TAIPEI – Taiwanese turned out to vote for a new president Saturday, with the China-friendly Kuomintang party likely to lose power to the pro-independence opposition amid concerns that the island’s economy is under threat from China and broad opposition to Beijing’s demands for political unification.
The Democratic Progressive Party’s (DPP) Tsai Ing-wen is poised to become the self-governing island’s first female president, returning the main opposition party to power after eight years under Kuomintang President Ma Ying-jeou, who is constitutionally barred from another term.
The outcome of the contest for a majority in the 113-seat legislature remains uncertain, with independents and smaller parties posing a threat to both Kuomintang and the DPP.
“Taiwan and China need to keep some distance,” said Willie Yao, a computer engineer voting in Taipei who said he backed Tsai. “The change of president would mean still letting Taiwanese make the decision.”
Reflecting unease over a slowdown in Taiwan’s once-mighty economy, undeclared voter Hsieh Lee-fung said that providing opportunities to the next generation is most important issue.
“Economic progress is related closely to our leadership, like land reform and housing prices. People aren’t making enough money to afford homes,” Hsieh said.
A win for Tsai will introduce new uncertainty in the complicated relationship between Taiwan and mainland China, which claims the island as its own territory and threatens to use force if it declares formal independence.
“This is not about defeating the other party. This is about working to overcome the obstacles in Taiwan’s path,” Tsai told supporters gathered in the rain at a final rally Friday night in front of the presidential office building in the center of the capital, Taipei.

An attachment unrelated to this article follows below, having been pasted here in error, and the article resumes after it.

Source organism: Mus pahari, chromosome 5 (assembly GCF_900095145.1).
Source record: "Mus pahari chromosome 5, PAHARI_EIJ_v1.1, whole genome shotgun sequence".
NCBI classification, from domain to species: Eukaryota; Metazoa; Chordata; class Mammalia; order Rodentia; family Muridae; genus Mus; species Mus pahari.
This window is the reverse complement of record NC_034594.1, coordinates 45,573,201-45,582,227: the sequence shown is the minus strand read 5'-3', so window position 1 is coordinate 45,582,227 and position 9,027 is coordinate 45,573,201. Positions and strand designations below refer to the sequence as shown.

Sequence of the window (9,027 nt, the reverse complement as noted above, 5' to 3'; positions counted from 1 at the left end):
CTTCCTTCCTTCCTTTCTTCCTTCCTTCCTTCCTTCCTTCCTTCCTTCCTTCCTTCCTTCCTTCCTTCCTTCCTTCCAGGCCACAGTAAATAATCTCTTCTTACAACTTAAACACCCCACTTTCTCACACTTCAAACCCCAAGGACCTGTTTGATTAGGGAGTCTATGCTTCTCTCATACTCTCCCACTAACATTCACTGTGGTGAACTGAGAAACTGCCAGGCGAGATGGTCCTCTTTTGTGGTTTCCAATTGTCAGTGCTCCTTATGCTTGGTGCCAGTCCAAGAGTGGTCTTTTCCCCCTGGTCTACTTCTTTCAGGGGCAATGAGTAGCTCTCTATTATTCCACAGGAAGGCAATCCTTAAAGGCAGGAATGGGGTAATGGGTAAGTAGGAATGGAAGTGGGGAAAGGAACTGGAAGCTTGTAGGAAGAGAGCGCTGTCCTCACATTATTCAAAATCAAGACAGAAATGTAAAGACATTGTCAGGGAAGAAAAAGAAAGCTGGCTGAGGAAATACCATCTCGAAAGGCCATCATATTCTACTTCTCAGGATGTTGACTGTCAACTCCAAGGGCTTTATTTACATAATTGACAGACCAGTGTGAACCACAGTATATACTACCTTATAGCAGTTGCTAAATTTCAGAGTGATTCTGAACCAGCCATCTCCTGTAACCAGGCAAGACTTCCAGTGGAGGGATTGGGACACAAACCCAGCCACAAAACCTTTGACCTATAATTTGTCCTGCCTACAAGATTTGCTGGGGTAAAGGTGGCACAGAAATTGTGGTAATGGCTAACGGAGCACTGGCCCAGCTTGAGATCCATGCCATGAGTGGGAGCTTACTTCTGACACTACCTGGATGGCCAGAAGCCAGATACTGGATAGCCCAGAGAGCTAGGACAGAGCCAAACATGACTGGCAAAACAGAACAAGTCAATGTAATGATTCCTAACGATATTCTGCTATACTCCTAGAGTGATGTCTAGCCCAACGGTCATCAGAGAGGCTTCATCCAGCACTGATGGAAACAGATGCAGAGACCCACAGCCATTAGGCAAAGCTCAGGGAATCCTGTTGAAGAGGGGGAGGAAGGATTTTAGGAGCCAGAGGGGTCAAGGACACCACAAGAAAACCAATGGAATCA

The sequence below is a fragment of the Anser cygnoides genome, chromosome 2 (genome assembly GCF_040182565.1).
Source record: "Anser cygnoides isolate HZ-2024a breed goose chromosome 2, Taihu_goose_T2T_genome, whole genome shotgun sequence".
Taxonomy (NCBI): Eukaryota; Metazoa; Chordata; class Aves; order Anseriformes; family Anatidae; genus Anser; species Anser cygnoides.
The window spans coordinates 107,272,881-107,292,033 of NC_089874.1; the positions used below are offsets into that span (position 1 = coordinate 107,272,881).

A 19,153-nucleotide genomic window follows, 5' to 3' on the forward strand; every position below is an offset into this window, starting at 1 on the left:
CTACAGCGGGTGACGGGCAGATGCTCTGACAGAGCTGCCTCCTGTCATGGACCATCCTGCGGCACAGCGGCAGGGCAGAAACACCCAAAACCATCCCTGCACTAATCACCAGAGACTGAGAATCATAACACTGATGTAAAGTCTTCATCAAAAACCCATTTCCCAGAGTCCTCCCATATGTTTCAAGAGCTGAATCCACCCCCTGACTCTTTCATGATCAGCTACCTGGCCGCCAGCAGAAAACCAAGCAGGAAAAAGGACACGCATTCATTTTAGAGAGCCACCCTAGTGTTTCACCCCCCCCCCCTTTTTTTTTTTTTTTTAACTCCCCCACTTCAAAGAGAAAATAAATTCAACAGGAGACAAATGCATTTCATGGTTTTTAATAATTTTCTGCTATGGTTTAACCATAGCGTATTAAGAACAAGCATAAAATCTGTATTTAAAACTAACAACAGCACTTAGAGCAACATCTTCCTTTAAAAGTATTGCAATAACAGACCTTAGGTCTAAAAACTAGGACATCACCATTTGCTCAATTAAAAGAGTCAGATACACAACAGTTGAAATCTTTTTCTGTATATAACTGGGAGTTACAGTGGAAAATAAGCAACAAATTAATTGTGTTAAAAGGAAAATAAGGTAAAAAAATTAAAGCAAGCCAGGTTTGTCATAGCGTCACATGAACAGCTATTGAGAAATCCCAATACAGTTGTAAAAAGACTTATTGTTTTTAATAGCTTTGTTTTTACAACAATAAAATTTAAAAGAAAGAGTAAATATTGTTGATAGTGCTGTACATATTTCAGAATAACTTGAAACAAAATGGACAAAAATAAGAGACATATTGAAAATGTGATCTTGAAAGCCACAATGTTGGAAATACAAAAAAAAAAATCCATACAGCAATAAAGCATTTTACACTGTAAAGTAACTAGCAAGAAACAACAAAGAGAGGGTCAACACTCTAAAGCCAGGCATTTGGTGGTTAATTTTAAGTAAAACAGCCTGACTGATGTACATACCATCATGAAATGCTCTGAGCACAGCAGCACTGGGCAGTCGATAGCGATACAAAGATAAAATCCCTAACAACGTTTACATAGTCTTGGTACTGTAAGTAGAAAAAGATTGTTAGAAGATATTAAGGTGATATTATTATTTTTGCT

Tsai has pledged to maintain the status quo of de-facto independence for the island of 23 million, although she has refused to endorse the principle that Taiwan and China are parts of a single nation to be unified eventually.
Beijing has made that its baseline for continuing negotiations that have produced a series of pacts on trade, transport and exchanges. Observers say China is likely to adopt a wait-and-see approach to Tsai’s presidency, but might use diplomatic and economy pressure if she is seen as straying too far from its unification agenda.
Taiwan was a Japanese colony from 1885 to 1945 and split again from China amid civil war in 1949.
Tsai’s Kuomintang opponent, Eric Chu, was a late entry in the race after the party ditched its original candidate, Hung Hsiu-chu, whose abrasive style was seen as alienating voters. He has trailed Tsai by double digits in the latest polls.
China has largely declined to comment on the polls, although its chief official for Taiwan affairs this month warned of potential major challenges in the relationship in the year ahead.
Responding to a question about China’s attitude toward the election, a spokesman for the Taiwan Affairs Office was quoted as saying that Beijing has continued to take no position on the polls.
“What we are concerned about is the relationship between the two sides,” the spokesman, who was not identified, said in a statement.
Tsai supporters appeared confident that ties with China will weather a change in government.
“As long as Tsai doesn’t provoke the other side, it’s OK,” said former newspaper distribution agent Lenex Chang, who attended Tsai’s rally. “If mainland China democratizes someday, we could consider a tie-up,” he added.